26. 07. 2021 Attilio Broglio NetEye, Unified Monitoring

Building and Stress Testing Multitenancy NetEye-NTOP

Introduction

The nTop application is one of NetEye’s integrated solutions for network traffic monitoring. In order to test its scalability, we decided to build a test bench where we could simulate a customer who needs to monitor a large number of devices (i.e., 1-2K routers) and wants to group this information at the nTop level (i.e., visualized as a single router belonging to a provider, area, etc.)  In order to reach this goal, we used:

  • Docker and nflow-generator to provide scalability
  • nTopng/nProbe multiple instance services to provide segmentation

Read on to see our results.

Design

Our scenario consists of several devices (docker containers) that send data to a central ntopng-Neteye docker. Traffic between containers is isolated within a dedicated overlay network.  nTop/nProbe then segments this data into subsets using multiple instances of the nTopng/nProbe services. An overview of the architecture is shown here:

Solution

The architecture designed for this PoC is based on 3 VMs inside a vCenter. In each of these 3 VMs we install Docker and build a master-slave layout. In the master we run a dockerized Neteye while in the 2 slaves we run docker containers that simulate routers sending nflow traffic (using an open source tool nflow-generator):

  • (Master) CentOS
    • Docker(NetEye)
    • nTop
    • nProbe
    • Overlay Network
  • (Slave1) CentOS
    • Docker (nflow-generator)
    • Overlay Network
  •  (Slave2) CentOS
    • Docker(nflow-generator)
    • Overlay Network

In the master node we define the swarm, create the network neteye_net and run NetEye docker with this network (incuding port forwarding for remote access)

[Master] docker swarm init
[Master] docker network create -d overlay --subnet=192.168.0.0/16 --attachable neteye_net 
[Master] docker run --rm -d --network neteye_net --ip 192.168.0.2 --name neteye -p 8080:443 -p 2222:22 --privileged docker-si.wuerth-phoenix.com/neteye:4.18-build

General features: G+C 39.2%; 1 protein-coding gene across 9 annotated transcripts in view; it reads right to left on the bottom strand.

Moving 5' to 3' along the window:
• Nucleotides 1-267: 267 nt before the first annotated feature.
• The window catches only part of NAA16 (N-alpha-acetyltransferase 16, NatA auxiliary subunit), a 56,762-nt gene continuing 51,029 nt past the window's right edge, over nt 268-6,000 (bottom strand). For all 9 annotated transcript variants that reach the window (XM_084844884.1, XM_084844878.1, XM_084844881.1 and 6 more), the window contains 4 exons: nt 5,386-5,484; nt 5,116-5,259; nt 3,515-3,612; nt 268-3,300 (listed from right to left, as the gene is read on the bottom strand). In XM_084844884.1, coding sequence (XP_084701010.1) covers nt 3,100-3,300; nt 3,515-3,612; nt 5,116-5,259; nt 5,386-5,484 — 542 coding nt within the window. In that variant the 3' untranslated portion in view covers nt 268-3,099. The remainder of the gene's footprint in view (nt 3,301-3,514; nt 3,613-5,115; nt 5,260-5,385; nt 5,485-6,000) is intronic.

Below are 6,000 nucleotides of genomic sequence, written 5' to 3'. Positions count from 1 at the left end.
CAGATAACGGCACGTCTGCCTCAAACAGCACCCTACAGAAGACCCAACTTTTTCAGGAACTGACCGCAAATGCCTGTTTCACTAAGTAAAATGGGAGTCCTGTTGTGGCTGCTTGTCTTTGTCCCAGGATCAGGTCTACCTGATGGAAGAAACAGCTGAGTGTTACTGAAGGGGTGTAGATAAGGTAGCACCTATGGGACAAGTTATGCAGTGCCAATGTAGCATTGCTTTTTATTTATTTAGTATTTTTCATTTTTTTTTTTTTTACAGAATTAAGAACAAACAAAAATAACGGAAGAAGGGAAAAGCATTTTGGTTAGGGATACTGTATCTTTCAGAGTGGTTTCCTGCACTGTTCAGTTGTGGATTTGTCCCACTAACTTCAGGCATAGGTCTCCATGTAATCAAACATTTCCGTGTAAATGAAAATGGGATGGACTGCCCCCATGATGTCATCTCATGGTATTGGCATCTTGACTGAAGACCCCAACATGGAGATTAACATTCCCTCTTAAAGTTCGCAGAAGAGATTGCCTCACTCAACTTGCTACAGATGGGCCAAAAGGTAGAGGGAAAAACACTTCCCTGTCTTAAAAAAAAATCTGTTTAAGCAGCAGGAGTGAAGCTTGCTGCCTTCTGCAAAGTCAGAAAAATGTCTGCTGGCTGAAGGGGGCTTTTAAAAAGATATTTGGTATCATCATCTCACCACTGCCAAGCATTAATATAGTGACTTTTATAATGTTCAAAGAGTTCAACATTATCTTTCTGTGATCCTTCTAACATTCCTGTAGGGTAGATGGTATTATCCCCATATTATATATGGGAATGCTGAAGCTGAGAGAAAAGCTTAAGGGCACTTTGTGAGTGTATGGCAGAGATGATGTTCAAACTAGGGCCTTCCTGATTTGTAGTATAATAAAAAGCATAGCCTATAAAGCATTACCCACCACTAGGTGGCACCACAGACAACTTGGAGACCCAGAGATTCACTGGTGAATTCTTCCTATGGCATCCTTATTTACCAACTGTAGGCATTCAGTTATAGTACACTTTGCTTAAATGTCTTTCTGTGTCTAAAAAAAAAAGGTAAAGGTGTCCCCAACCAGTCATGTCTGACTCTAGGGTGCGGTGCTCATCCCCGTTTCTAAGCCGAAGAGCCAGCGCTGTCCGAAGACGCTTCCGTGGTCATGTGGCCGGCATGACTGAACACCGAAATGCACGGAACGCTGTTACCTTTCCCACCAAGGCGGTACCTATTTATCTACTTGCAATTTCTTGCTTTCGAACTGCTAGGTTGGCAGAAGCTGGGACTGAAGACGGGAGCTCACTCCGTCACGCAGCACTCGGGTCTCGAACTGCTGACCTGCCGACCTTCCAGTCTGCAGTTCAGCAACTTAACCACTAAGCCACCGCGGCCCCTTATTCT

In order to have the nflow traffic properly segmented we decided to add collector interfaces to the NTOP service. In the configuration located at /neteye/shared/ntopng/conf/ntopmg/conf we add the listening collector interfaces:

  • -i=tcp://*:5556c
  • -i=tcp://*:5557c
  • -i=tcp://*:5558c
  • -i=tcp://*:5559c
  • -i=tcp://*:5560c

Then we split the nProbe service and configure it into multiple services for forwarding the traffic to the nTop port collectors:

  • 6363 forwards to 5556
  • 6364 forwards to 5557
  • 6365 forwards to 5558
  • 6366 forwards to 5559
  • 6367 forwards to 5560

Configurations are created inside the folder /neteye/shared/nprobe/conf/ (e.g., nprobe-6363.conf), and services can be managed via systemctl  ntoprobe@<PORT>. Once we’ve properly configured nTopng and nProbe, we then configure the dockers with nFlow generators inside slave nodes.

The next step is to attach the slave VMs to the swarm:

[Slave] docker swarm join --token <TOKEN> <MASTER-IP>:2377

Then we connect the containers with the nflow-generator to the network:

[Slave] docker run -dit --network neteye_net  --ip 192.168.0.101 --name slave1 networkstatic/nflow-generator -t 192.168.0.2 -p 6363

In order to speed up the creation of N docker containers, we created a simple ansible and bash script for automation. Here’s the bash script:

 #!/usr/bin/bash
 docker_name="alpine"
 while getopts d:n:t:p:r: flag
 do
     case "${flag}" in
         d) docker=${OPTARG};;
         n) docker_name=${OPTARG};;
         t) destination=${OPTARG};;
         p) port=${OPTARG};;
         r) remove=${OPTARG};;
     esac
 done
 re='^[0-9]+$'
 if [ -z "$docker" ] || [ "$docker" -le 0 ]
 then
   docker=1
 fi
 if ! [[ $docker =~ ^-?[0-9]+$ ]]
 then
   docker=1
 fi
  
 echo "Docker(s): $docker";
 echo "Destination: $destination";
 echo "Port: $port";
 if [ "$remove" = "yes" ]
 then
   old_docker=`docker container ls -a --filter "name=salve*" --format '{{.Names}}' | xargs`
 if ! [ -z "${old_docker}" ]
 then
   docker container stop $old_docker
   docker container rm $old_docker
 fi
 fi
 #create N docker
 for (( c=1; c<=$docker; c++ ))
 do
   d_name=$docker_name$c
   echo "Created $d_name times"
   docker run -dit --network neteye_net --name $d_name networkstatic/nflow-generator -t $destination -p $port &
 done
 wait
 echo "All dockers created"

Conclusion

At the end of this PoC, we proved that nTop can manage traffic from about 2000 docker containers (routers) without problems. The nFlow traffic was sent this way:

  • 300 to nProbe 6363
  • 200 to nProbe 6364
  • 200 to nProbe 6365
  • 200 to nProbe 6366
  • 1010 to nProbe 6367

The architecture deployed for this PoC using nTop/nProbe provides the desired level of segmentation. So the PoC demonstrates that nTop can easily manage data from several devices (our test was with 2K), and traffic can be easily segmented using collector interfaces as you can see from this image:

Attilio Broglio

Attilio Broglio

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Attilio Broglio

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